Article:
Jacquie Ottman: Strategy. Businesses come to us when they have a new product or service to develop (‘eco-innovation’) or greener products or services they developed themselves that they want to introduce to the marketplace. We’ve done a lot of work for many different businesses, mainly sustainability leaders in the consumer space. We also worked with Energy Star for many years and most recently we helped the USDA launch its new USDA Certified Bio-Based label.
Many businesses are still very much on the learning curve about all things green. So I get asked to speak to corporate and industry groups alot via live seminars and webinars. I tend to focus on my book, The New Rules of Green Marketing.
And just last month, Ad Age published a report that I co-authored. It’s entitled “How to Make Credible Green Marketing Claims: What Marketers Need to Know about the Updated FTC Green Guides.”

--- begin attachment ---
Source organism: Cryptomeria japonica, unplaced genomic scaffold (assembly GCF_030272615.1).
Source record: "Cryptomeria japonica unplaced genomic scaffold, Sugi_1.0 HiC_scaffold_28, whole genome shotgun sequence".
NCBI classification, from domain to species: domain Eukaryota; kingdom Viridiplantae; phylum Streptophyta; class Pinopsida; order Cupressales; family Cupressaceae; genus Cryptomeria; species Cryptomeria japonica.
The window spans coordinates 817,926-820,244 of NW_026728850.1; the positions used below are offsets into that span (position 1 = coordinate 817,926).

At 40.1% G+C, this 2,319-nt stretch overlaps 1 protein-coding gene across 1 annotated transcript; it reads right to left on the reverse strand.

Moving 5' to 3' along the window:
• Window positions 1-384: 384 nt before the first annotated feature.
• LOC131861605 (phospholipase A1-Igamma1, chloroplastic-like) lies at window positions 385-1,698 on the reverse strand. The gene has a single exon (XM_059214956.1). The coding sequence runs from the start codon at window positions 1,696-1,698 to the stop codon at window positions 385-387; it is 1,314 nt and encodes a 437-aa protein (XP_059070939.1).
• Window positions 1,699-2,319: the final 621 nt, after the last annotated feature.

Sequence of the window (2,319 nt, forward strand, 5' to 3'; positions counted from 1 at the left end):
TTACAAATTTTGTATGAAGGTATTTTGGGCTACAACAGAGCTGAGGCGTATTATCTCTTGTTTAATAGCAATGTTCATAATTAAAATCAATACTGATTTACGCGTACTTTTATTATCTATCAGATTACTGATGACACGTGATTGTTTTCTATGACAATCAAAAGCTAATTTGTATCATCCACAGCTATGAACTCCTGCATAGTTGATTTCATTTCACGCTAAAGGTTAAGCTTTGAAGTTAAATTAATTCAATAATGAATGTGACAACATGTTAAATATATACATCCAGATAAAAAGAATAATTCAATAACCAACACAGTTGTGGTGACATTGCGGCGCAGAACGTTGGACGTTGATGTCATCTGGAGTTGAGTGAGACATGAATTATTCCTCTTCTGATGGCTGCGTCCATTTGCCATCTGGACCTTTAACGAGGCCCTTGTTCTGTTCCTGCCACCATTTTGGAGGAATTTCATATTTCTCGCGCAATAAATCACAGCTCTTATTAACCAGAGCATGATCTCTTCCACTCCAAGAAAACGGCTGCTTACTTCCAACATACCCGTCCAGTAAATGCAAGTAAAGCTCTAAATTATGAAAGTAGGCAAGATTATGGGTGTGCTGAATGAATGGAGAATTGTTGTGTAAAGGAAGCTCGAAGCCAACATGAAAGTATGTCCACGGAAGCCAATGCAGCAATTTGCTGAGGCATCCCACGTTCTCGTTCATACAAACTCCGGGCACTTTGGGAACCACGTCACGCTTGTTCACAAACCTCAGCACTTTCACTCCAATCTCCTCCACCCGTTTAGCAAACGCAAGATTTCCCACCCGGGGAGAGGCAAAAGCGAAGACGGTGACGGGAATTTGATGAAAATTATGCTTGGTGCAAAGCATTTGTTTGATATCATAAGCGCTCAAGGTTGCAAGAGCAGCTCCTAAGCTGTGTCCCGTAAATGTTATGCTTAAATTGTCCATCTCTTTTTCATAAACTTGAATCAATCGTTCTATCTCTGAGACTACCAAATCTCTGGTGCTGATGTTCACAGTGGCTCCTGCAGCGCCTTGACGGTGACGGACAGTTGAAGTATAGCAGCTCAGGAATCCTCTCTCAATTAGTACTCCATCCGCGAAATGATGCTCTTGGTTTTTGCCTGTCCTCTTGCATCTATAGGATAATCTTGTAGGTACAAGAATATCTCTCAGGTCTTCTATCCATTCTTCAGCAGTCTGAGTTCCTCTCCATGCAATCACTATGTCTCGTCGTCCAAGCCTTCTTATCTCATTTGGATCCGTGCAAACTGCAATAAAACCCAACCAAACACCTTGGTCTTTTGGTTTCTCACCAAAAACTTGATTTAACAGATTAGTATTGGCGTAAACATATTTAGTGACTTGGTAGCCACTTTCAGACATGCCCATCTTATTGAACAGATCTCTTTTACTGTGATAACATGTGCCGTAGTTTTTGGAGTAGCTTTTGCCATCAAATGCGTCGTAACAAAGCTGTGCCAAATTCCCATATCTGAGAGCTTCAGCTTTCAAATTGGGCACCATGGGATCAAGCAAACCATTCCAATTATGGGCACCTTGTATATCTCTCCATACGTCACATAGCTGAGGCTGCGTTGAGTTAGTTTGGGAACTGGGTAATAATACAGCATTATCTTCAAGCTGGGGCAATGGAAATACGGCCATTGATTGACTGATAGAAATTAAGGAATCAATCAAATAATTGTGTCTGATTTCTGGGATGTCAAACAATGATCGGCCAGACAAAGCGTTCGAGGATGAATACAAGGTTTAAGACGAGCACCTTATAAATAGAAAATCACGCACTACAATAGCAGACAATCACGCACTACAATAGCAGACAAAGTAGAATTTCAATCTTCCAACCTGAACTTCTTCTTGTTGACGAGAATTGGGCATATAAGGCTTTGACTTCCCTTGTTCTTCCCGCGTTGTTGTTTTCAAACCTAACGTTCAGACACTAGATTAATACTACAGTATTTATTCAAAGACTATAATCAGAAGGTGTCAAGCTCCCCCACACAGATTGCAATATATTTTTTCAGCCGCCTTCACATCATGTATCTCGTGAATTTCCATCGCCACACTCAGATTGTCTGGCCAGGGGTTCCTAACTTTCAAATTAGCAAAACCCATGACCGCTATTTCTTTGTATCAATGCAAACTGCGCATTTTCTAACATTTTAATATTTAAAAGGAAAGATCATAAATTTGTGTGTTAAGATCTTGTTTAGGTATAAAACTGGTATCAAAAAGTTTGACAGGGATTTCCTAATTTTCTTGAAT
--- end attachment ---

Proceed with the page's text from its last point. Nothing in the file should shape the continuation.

When businesses want to market their environmentally preferable products they need to know what they can say that consumers will respond to, that’s unique from competitors and that’s consistent with the FTC green guidance. I’ve become an expert in the FTC Green Guides and, as part of that, in certifications. So alot of clients come to me asking, ‘What can we say and who will verify that we’re saying it correctly?”
Anthony Chiaravallo: Where do you see We Hate To Waste.com going? You mentioned a few ways to monetize with polling, crowd-sourcing and as a 24/7 online focus group for brands who share your community’s values.
Jacquie Ottman: One thing we’re excited about on the site, which I didn’t expect, is how much we’re learning about waste prevention from other countries, cultures and religions. I didn’t take an anthropology class in college and now I wish I majored in it because it is so fascinating to learn from the posts that are coming in talking about mindful waste prevention practices in other countries. For example, the Japanese carry handkerchiefs because they are no paper towels in public restrooms. The People Towels concept was inspired by the Japanese. Or why the Swedes seem to live so simply for example, as mirrored in their Ikea and Volvo brands.